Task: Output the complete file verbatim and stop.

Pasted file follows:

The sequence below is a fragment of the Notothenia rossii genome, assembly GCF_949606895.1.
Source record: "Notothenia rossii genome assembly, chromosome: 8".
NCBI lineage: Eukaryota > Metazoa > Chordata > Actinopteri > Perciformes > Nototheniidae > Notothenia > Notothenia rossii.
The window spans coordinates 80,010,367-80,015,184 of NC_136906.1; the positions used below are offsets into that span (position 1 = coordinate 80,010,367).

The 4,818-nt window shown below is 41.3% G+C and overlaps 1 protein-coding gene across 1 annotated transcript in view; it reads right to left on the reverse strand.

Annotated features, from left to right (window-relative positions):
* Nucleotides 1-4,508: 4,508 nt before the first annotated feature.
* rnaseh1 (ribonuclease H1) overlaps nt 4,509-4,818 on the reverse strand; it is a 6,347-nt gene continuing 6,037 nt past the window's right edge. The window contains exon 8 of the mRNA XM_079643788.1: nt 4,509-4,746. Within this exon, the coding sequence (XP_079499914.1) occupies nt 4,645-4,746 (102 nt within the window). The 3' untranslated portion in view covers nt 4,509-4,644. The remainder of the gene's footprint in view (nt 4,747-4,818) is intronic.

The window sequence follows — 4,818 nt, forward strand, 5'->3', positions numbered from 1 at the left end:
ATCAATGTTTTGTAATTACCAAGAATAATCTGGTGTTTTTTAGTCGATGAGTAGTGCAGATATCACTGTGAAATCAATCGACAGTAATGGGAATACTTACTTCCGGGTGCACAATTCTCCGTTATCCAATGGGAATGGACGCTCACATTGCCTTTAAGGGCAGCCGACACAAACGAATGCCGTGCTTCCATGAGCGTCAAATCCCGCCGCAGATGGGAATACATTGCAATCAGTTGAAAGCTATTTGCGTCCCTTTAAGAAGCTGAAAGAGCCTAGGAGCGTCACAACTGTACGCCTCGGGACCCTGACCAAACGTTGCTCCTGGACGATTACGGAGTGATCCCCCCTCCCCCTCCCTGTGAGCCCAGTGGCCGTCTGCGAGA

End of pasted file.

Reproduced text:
The sequence below is a fragment of the Notothenia rossii genome, assembly GCF_949606895.1.
Source record: "Notothenia rossii genome assembly, chromosome: 8".
NCBI lineage: Eukaryota > Metazoa > Chordata > Actinopteri > Perciformes > Nototheniidae > Notothenia > Notothenia rossii.
The window spans coordinates 80,010,367-80,015,184 of NC_136906.1; the positions used below are offsets into that span (position 1 = coordinate 80,010,367).

The 4,818-nt window shown below is 41.3% G+C and overlaps 1 protein-coding gene across 1 annotated transcript in view; it reads right to left on the reverse strand.

Annotated features, from left to right (window-relative positions):
* Nucleotides 1-4,508: 4,508 nt before the first annotated feature.
* rnaseh1 (ribonuclease H1) overlaps nt 4,509-4,818 on the reverse strand; it is a 6,347-nt gene continuing 6,037 nt past the window's right edge. The window contains exon 8 of the mRNA XM_079643788.1: nt 4,509-4,746. Within this exon, the coding sequence (XP_079499914.1) occupies nt 4,645-4,746 (102 nt within the window). The 3' untranslated portion in view covers nt 4,509-4,644. The remainder of the gene's footprint in view (nt 4,747-4,818) is intronic.

The window sequence follows — 4,818 nt, forward strand, 5'->3', positions numbered from 1 at the left end:
ATCAATGTTTTGTAATTACCAAGAATAATCTGGTGTTTTTTAGTCGATGAGTAGTGCAGATATCACTGTGAAATCAATCGACAGTAATGGGAATACTTACTTCCGGGTGCACAATTCTCCGTTATCCAATGGGAATGGACGCTCACATTGCCTTTAAGGGCAGCCGACACAAACGAATGCCGTGCTTCCATGAGCGTCAAATCCCGCCGCAGATGGGAATACATTGCAATCAGTTGAAAGCTATTTGCGTCCCTTTAAGAAGCTGAAAGAGCCTAGGAGCGTCACAACTGTACGCCTCGGGACCCTGACCAAACGTTGCTCCTGGACGATTACGGAGTGATCCCCCCTCCCCCTCCCTGTGAGCCCAGTGGCCGTCTGCGAGA